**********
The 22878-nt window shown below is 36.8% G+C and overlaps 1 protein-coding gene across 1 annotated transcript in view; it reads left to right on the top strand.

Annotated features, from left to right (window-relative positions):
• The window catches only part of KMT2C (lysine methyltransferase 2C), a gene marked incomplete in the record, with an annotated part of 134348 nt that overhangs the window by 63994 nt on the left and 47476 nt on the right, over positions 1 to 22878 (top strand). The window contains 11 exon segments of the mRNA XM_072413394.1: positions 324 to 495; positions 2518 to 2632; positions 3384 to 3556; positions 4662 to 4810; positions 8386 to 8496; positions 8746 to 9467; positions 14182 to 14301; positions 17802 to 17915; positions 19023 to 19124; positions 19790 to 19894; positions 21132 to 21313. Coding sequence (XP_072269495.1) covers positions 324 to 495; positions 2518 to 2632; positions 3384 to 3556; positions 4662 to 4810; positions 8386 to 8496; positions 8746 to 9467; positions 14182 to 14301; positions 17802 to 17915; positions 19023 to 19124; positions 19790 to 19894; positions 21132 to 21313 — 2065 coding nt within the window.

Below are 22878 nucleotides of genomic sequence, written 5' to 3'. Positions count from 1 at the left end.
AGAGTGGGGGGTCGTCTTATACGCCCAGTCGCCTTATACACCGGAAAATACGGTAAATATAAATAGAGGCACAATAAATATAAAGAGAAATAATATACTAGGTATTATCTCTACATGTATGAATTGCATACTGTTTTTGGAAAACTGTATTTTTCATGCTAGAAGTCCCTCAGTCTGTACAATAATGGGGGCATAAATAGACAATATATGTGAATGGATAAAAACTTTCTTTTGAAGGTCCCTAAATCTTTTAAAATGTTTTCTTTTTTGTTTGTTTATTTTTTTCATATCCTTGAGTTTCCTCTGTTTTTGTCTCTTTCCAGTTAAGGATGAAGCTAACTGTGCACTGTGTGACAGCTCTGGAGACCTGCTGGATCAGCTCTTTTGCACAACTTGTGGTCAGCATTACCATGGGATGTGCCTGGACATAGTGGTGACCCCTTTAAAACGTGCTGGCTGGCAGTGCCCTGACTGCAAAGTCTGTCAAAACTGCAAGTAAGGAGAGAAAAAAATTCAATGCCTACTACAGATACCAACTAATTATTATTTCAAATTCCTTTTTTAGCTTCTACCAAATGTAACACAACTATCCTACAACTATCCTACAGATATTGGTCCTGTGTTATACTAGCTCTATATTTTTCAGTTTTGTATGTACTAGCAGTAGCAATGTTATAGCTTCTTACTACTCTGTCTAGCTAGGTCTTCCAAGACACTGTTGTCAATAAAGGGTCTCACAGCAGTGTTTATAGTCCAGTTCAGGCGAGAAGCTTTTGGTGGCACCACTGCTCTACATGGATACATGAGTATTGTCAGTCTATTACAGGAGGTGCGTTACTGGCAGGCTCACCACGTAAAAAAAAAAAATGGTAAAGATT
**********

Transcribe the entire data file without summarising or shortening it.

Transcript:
The 22878-nt window shown below is 36.8% G+C and overlaps 1 protein-coding gene across 1 annotated transcript in view; it reads left to right on the top strand.

Annotated features, from left to right (window-relative positions):
• The window catches only part of KMT2C (lysine methyltransferase 2C), a gene marked incomplete in the record, with an annotated part of 134348 nt that overhangs the window by 63994 nt on the left and 47476 nt on the right, over positions 1 to 22878 (top strand). The window contains 11 exon segments of the mRNA XM_072413394.1: positions 324 to 495; positions 2518 to 2632; positions 3384 to 3556; positions 4662 to 4810; positions 8386 to 8496; positions 8746 to 9467; positions 14182 to 14301; positions 17802 to 17915; positions 19023 to 19124; positions 19790 to 19894; positions 21132 to 21313. Coding sequence (XP_072269495.1) covers positions 324 to 495; positions 2518 to 2632; positions 3384 to 3556; positions 4662 to 4810; positions 8386 to 8496; positions 8746 to 9467; positions 14182 to 14301; positions 17802 to 17915; positions 19023 to 19124; positions 19790 to 19894; positions 21132 to 21313 — 2065 coding nt within the window.

Below are 22878 nucleotides of genomic sequence, written 5' to 3'. Positions count from 1 at the left end.
AGAGTGGGGGGTCGTCTTATACGCCCAGTCGCCTTATACACCGGAAAATACGGTAAATATAAATAGAGGCACAATAAATATAAAGAGAAATAATATACTAGGTATTATCTCTACATGTATGAATTGCATACTGTTTTTGGAAAACTGTATTTTTCATGCTAGAAGTCCCTCAGTCTGTACAATAATGGGGGCATAAATAGACAATATATGTGAATGGATAAAAACTTTCTTTTGAAGGTCCCTAAATCTTTTAAAATGTTTTCTTTTTTGTTTGTTTATTTTTTTCATATCCTTGAGTTTCCTCTGTTTTTGTCTCTTTCCAGTTAAGGATGAAGCTAACTGTGCACTGTGTGACAGCTCTGGAGACCTGCTGGATCAGCTCTTTTGCACAACTTGTGGTCAGCATTACCATGGGATGTGCCTGGACATAGTGGTGACCCCTTTAAAACGTGCTGGCTGGCAGTGCCCTGACTGCAAAGTCTGTCAAAACTGCAAGTAAGGAGAGAAAAAAATTCAATGCCTACTACAGATACCAACTAATTATTATTTCAAATTCCTTTTTTAGCTTCTACCAAATGTAACACAACTATCCTACAACTATCCTACAGATATTGGTCCTGTGTTATACTAGCTCTATATTTTTCAGTTTTGTATGTACTAGCAGTAGCAATGTTATAGCTTCTTACTACTCTGTCTAGCTAGGTCTTCCAAGACACTGTTGTCAATAAAGGGTCTCACAGCAGTGTTTATAGTCCAGTTCAGGCGAGAAGCTTTTGGTGGCACCACTGCTCTACATGGATACATGAGTATTGTCAGTCTATTACAGGAGGTGCGTTACTGGCAGGCTCACCACGTAAAAAAAAAAAATGGTAAAGATT